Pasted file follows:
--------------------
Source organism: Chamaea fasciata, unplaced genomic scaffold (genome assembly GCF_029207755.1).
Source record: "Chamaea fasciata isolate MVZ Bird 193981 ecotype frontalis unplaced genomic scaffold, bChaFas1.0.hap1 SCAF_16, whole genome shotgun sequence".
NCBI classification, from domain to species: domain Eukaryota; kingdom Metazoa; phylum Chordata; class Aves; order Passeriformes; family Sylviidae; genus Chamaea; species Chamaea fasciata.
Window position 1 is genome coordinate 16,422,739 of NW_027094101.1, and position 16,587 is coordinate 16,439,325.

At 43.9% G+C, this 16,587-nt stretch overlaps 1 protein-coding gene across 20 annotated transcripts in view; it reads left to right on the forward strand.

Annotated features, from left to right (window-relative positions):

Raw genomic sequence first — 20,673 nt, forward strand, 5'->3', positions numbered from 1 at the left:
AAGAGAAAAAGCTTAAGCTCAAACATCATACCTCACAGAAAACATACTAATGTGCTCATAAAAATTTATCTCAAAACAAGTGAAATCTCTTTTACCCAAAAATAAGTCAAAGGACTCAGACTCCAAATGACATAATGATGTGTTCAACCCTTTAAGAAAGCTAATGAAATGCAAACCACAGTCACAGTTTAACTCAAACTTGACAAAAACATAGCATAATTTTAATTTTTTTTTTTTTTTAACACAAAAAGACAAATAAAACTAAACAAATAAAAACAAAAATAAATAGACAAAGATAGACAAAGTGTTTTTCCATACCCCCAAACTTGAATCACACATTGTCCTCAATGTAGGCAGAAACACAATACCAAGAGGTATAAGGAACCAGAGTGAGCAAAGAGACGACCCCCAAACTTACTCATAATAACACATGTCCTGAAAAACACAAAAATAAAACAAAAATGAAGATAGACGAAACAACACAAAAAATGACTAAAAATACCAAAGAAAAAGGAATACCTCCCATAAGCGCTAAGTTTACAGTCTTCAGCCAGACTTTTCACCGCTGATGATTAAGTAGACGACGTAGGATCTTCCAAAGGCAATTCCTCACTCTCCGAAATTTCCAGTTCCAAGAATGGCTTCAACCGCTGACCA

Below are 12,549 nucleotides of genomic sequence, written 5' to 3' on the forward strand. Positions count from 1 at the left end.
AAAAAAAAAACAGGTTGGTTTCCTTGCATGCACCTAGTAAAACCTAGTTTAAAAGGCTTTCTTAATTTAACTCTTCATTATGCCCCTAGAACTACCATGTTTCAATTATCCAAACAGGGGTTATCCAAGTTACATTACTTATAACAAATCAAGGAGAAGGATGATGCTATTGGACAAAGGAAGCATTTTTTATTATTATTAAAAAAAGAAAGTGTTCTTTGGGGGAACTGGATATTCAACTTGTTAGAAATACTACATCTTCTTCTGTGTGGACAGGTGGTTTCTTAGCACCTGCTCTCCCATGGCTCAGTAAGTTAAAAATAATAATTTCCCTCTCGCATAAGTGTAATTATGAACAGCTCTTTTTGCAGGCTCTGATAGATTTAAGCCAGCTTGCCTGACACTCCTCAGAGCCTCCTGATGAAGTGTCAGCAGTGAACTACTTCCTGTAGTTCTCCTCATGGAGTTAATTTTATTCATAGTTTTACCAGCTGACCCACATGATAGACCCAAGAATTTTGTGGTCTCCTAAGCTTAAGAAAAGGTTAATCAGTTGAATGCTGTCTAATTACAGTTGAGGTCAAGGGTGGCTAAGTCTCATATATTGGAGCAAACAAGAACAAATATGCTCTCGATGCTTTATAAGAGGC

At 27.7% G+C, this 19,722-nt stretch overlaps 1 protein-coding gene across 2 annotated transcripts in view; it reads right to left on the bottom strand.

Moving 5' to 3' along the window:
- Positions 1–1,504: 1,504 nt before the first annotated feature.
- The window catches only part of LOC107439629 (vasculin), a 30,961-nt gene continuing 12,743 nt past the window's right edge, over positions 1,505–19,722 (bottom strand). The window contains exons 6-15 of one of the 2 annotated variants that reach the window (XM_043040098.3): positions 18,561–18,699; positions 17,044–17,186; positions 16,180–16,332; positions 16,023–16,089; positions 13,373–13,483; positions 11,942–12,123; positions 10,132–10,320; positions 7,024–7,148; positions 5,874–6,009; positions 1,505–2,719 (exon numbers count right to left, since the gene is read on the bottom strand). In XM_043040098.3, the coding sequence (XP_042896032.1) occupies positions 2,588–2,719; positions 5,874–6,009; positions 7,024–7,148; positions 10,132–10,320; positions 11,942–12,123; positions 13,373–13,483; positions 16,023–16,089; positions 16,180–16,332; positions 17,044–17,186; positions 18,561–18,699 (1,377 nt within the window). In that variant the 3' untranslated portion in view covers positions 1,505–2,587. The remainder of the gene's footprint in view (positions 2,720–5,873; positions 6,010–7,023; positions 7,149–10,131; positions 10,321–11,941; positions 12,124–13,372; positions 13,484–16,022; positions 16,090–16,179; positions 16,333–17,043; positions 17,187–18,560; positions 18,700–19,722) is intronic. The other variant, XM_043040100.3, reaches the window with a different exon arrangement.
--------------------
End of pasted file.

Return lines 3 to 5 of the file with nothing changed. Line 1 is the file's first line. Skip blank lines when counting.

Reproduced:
NCBI classification, from domain to species: domain Eukaryota; kingdom Metazoa; phylum Chordata; class Aves; order Passeriformes; family Sylviidae; genus Chamaea; species Chamaea fasciata.
Window position 1 is genome coordinate 16,422,739 of NW_027094101.1, and position 16,587 is coordinate 16,439,325.

At 43.9% G+C, this 16,587-nt stretch overlaps 1 protein-coding gene across 20 annotated transcripts in view; it reads left to right on the forward strand.